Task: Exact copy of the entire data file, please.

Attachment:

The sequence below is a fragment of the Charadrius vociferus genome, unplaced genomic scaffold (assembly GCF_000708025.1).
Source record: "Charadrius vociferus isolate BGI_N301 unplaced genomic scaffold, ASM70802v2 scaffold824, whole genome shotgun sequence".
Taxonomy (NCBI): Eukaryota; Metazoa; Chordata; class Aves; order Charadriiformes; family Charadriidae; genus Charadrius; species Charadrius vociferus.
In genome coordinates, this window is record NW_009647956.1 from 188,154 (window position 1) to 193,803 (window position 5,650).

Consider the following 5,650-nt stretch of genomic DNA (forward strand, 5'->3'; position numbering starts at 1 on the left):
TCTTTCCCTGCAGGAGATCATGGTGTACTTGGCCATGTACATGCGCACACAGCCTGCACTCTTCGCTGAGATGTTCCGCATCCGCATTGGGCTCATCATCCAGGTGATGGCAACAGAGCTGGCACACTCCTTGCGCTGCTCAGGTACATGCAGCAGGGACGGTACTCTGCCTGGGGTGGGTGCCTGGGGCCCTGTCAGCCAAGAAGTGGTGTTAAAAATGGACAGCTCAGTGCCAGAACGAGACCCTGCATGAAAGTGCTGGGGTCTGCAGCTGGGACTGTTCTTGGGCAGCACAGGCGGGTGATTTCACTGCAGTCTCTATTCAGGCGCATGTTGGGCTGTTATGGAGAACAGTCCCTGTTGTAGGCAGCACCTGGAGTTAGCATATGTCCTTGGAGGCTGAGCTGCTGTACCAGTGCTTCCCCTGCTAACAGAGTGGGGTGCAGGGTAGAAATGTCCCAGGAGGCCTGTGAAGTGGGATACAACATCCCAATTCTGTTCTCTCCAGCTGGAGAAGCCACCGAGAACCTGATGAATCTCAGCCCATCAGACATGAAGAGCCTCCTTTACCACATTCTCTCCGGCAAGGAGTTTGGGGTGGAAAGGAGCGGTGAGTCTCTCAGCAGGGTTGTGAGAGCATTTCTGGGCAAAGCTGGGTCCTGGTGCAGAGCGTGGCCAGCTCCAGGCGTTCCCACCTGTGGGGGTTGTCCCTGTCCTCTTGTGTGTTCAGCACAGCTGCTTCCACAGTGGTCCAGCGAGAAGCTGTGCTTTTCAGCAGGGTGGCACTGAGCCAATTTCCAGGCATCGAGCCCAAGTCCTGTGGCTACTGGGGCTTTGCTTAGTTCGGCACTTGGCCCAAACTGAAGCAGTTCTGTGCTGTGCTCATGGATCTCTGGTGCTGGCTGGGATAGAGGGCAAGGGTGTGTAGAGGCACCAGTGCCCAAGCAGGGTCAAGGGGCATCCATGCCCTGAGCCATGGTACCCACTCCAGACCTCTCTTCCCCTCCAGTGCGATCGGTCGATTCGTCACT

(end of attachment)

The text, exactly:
The sequence below is a fragment of the Charadrius vociferus genome, unplaced genomic scaffold (assembly GCF_000708025.1).
Source record: "Charadrius vociferus isolate BGI_N301 unplaced genomic scaffold, ASM70802v2 scaffold824, whole genome shotgun sequence".
Taxonomy (NCBI): Eukaryota; Metazoa; Chordata; class Aves; order Charadriiformes; family Charadriidae; genus Charadrius; species Charadrius vociferus.
In genome coordinates, this window is record NW_009647956.1 from 188,154 (window position 1) to 193,803 (window position 5,650).

Consider the following 5,650-nt stretch of genomic DNA (forward strand, 5'->3'; position numbering starts at 1 on the left):
TCTTTCCCTGCAGGAGATCATGGTGTACTTGGCCATGTACATGCGCACACAGCCTGCACTCTTCGCTGAGATGTTCCGCATCCGCATTGGGCTCATCATCCAGGTGATGGCAACAGAGCTGGCACACTCCTTGCGCTGCTCAGGTACATGCAGCAGGGACGGTACTCTGCCTGGGGTGGGTGCCTGGGGCCCTGTCAGCCAAGAAGTGGTGTTAAAAATGGACAGCTCAGTGCCAGAACGAGACCCTGCATGAAAGTGCTGGGGTCTGCAGCTGGGACTGTTCTTGGGCAGCACAGGCGGGTGATTTCACTGCAGTCTCTATTCAGGCGCATGTTGGGCTGTTATGGAGAACAGTCCCTGTTGTAGGCAGCACCTGGAGTTAGCATATGTCCTTGGAGGCTGAGCTGCTGTACCAGTGCTTCCCCTGCTAACAGAGTGGGGTGCAGGGTAGAAATGTCCCAGGAGGCCTGTGAAGTGGGATACAACATCCCAATTCTGTTCTCTCCAGCTGGAGAAGCCACCGAGAACCTGATGAATCTCAGCCCATCAGACATGAAGAGCCTCCTTTACCACATTCTCTCCGGCAAGGAGTTTGGGGTGGAAAGGAGCGGTGAGTCTCTCAGCAGGGTTGTGAGAGCATTTCTGGGCAAAGCTGGGTCCTGGTGCAGAGCGTGGCCAGCTCCAGGCGTTCCCACCTGTGGGGGTTGTCCCTGTCCTCTTGTGTGTTCAGCACAGCTGCTTCCACAGTGGTCCAGCGAGAAGCTGTGCTTTTCAGCAGGGTGGCACTGAGCCAATTTCCAGGCATCGAGCCCAAGTCCTGTGGCTACTGGGGCTTTGCTTAGTTCGGCACTTGGCCCAAACTGAAGCAGTTCTGTGCTGTGCTCATGGATCTCTGGTGCTGGCTGGGATAGAGGGCAAGGGTGTGTAGAGGCACCAGTGCCCAAGCAGGGTCAAGGGGCATCCATGCCCTGAGCCATGGTACCCACTCCAGACCTCTCTTCCCCTCCAGTGCGATCGGTCGATTCGTCACT